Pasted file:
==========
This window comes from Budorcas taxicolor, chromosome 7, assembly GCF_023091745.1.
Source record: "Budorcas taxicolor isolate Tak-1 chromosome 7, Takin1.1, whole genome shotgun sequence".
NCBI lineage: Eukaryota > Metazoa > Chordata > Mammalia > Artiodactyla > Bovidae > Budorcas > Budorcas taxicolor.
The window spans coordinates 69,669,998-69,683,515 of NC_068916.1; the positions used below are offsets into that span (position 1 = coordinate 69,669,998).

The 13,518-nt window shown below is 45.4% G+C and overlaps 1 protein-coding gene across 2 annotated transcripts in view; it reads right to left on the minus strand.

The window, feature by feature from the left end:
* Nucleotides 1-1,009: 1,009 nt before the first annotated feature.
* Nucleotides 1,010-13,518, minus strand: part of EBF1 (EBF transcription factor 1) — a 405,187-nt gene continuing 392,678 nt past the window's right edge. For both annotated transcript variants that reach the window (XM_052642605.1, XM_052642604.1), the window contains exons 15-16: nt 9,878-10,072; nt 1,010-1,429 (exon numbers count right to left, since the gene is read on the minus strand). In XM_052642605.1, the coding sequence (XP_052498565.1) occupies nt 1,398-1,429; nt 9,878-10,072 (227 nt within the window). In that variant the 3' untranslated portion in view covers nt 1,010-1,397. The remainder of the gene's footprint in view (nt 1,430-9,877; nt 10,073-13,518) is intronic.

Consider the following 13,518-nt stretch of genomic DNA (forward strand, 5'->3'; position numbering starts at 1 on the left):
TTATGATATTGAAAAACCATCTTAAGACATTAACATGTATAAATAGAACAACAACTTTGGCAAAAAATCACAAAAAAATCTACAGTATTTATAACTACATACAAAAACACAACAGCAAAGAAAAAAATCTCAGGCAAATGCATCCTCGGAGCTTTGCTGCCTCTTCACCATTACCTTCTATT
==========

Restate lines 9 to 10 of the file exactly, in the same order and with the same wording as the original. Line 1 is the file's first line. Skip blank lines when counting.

Consider the following 13,518-nt stretch of genomic DNA (forward strand, 5'->3'; position numbering starts at 1 on the left):
TTATGATATTGAAAAACCATCTTAAGACATTAACATGTATAAATAGAACAACAACTTTGGCAAAAAATCACAAAAAAATCTACAGTATTTATAACTACATACAAAAACACAACAGCAAAGAAAAAAATCTCAGGCAAATGCATCCTCGGAGCTTTGCTGCCTCTTCACCATTACCTTCTATT